There have been a plethora of small businesses using social media sites such as Facebook and Instagram in recent years. In particular, many small business owners are choosing to start selling fashion and clothing on social media. There are some legal considerations that such sellers should consider before starting their business.
Often, clothing and fashion sold via social media are a form of parallel importing. Parallel imports occur if your business sells genuine products directly to consumers in Australia outside of any formal manufacturer distribution channels. For example, if you bought a dress from an online supplier in China and resold it through Facebook to an Australian consumer, this is considered parallel importing.
Parallel importing is legal in Australia and in general supported by the government as it increases competition. However, as the seller of parallel imports, there are some legal obligations you should be aware of.
One of the guarantees under the Australian Consumer Law is that the seller has the right to sell the goods – that is, they have clear title – or if not, to alert the consumer that they have a limited title. Hence to best protect themselves, the ACCC has recommended for sellers to inform potential consumers that they are selling parallel imports.
As the seller/owner of your business, you have the full legal responsibility to your consumers under the ACL. This means that you are responsible for any faulty products and must answer to the consumer guarantees. If a product you have sold has problems, then, in general, you will be held responsible for any refunds and returns. The supplier you bought it from or the authorised distributor will not be considered connected to your business. Under the ACL, you cannot refuse to help or ask the consumer to contact the original supplier/manufacturer instead.
One of the most relevant consumer guarantees for fashion business owners is that products must match the descriptions made, whether on labels or advertisements. Many sellers like to add a description or a photograph of the clothes or accessory they are selling. Hence, it is useful to know that a consumer who buys a product which does not match the description will be entitled to a remedy. For example, this includes goods that appear in a different colour from what was described. The case of Cavalier Marketing (Australia) Pty Ltd v Rasell (1990) 96 ALR 375 stated that even if the difference is ‘unavoidable’, the consumer is still entitled to a remedy as long as it can be shown that the difference is ‘substantial’. As the seller, you ensure your description of the product you are selling is as close as possible to it in reality and that vague descriptions are avoided.
Under the Trades Marks Act 1995 (Cth), a person who uses a registered trade mark about goods does not infringe the trade mark if the mark has been applied to goods with the consent of the registered trade mark owner. This has traditionally worked as the defence to parallel importers and trade mark infringement claims as ordinarily it is expected that a genuine good would have the trade mark applied with the owner’s consent.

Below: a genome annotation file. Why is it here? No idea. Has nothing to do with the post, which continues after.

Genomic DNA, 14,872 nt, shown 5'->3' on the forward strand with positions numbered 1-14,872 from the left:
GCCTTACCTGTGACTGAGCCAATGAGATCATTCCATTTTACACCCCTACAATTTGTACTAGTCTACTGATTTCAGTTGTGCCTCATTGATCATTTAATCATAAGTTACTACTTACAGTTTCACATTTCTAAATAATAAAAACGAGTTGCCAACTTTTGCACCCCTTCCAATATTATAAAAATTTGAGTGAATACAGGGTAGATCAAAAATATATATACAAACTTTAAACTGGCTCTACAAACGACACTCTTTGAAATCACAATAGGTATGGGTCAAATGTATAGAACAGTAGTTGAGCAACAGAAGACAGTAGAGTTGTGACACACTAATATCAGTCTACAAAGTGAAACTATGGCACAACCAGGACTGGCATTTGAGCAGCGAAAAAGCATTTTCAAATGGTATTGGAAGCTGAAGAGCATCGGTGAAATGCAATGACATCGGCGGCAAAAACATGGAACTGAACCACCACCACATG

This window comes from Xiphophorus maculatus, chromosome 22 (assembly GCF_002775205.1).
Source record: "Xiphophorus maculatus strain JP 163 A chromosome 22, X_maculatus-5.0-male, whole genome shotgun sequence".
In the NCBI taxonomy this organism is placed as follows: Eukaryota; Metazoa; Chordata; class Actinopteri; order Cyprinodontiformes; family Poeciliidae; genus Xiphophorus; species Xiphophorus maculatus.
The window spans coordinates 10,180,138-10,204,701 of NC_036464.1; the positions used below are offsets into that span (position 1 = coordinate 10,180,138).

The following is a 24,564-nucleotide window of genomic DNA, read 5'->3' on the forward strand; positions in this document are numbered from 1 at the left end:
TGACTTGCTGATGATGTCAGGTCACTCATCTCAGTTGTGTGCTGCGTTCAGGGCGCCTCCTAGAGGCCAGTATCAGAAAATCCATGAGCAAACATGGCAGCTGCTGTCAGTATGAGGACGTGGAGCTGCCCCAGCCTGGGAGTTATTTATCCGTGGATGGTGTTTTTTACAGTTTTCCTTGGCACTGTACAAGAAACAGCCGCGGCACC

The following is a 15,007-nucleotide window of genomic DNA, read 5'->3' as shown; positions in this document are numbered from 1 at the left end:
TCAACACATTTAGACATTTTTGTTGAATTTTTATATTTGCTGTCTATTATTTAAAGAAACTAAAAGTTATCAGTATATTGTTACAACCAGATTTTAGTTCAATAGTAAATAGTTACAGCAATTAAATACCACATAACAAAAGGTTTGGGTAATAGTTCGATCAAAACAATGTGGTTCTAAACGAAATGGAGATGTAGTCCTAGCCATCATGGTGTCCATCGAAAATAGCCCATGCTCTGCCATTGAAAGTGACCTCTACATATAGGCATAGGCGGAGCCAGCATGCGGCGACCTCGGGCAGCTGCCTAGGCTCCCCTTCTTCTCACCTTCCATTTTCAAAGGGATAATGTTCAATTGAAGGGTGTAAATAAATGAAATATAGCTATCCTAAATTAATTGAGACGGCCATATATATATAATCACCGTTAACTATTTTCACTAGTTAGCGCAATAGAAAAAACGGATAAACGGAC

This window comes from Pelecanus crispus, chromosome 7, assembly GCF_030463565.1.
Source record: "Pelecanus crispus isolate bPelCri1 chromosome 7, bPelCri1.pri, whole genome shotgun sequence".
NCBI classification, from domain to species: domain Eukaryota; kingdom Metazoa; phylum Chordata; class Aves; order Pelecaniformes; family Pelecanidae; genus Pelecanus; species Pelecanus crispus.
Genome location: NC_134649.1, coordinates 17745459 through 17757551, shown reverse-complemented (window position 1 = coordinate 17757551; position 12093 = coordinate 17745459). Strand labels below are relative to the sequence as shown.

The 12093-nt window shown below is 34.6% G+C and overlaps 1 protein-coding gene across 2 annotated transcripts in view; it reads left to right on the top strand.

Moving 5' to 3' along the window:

However, the recent case of Sporte Leisure Pty Ltd v Paul’s International Pty Ltd (No 3)  FCA 1162 has held that in some cases, the consent of a trade mark extends only to specific territories. Therefore, the seller of parallel imports should ensure that this trade mark consent extends to Australia before selling the goods, or if not, to obtain consent to sell it. Note also that the case of Paul’s Retail Pty Ltd v Lonsdale Australia Limited 2012] FCAFC 130 has stated that if the brand is global and is owned in Australia by a group based in Australia, then it will be difficult to argue consent has been given. It is the onus of the importer to prove there is consent.
Regarding clothing, it is unlikely that a particular garment will be copyrighted and that as the seller, you can be held liable for infringing copyright. The recent case of Polo/Lauren Company L.P. v Ziliani Holdings Pty Ltd  FCA 49 held that big fashion brand and copyright owner Polo was unable to rely on its copyright to prevent parallel imports as a clothing label is a ‘non-infringing accessory’ in which case copyright is not infringed.
On the other hand, photographs are protected by copyright as long as the work is original. Using a photograph without the permission of the photographer can constitute a breach of copyright. This means that using the supplier’s photograph of a model in a skirt without permission will be a copyright violation.
If you are the owner of a social media fashion related business, be aware of whether or not you are engaging in parallel importing as there are legal considerations that come with it. Additionally, ensure you are not infringing any original supplier’s trade mark or copyright as you advertise and promote your business and its products.
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